When Agent Bethards arrived he entered the secure area of the probation office and met with Detective Hagen; they commandeered an empty office and advised PO Green that they were ready to talk to Cobb. PO Green returned to the lobby and told Cobb that the agents were ready to talk to her. PO Green told Cobb that he did not know what the agents wanted from her and he advised her that this interview was not part of her probation. PO Green escorted Cobb to the office and left.
The office was about 10' x 12' and sparsely furnished with chairs and a desk. The agents closed the door but did not lock it. They started by providing an overview of their investigation, identifying their primary target, telling Cobb that she also was a potential target, then suggesting that she could get consideration if she would cooperate. Because he was sensitive to the probation office setting of this interview, Detective Hagen told Cobb at least four times that she did not have to talk to the agents, that she was not under arrest and that they would not arrest her even if she declined to talk. Detective Hagen offered to give Cobb a ride home when she was ready to leave.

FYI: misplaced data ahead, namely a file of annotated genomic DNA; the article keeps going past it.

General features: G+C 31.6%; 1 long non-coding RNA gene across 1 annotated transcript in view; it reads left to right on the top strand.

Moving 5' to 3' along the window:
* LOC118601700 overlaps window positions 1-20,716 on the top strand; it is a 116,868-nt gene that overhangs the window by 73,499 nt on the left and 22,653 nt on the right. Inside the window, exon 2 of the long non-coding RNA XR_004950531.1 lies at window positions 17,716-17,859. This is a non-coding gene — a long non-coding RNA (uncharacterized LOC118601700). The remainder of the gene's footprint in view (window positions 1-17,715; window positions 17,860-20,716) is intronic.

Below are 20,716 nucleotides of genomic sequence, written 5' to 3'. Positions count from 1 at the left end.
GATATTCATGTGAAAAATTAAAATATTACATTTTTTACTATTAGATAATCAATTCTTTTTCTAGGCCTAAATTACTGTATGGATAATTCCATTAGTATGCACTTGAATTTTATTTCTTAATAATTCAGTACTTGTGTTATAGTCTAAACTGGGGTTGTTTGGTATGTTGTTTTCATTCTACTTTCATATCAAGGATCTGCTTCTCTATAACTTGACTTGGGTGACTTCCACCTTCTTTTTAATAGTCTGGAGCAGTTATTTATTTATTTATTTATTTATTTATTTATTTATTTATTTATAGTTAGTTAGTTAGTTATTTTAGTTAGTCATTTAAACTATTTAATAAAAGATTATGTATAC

Cobb responded that "I knew this was coming," referring to the primary investigative target. Cobb agreed to cooperate in whatever fashion she could. A 60 to 90-minute interview followed. The interview was conversational and non-confrontational. Cobb did not appear confused, had no questions and expressed no concerns to the agents. When the interview was over, Detective Hagen gave Cobb a ride home.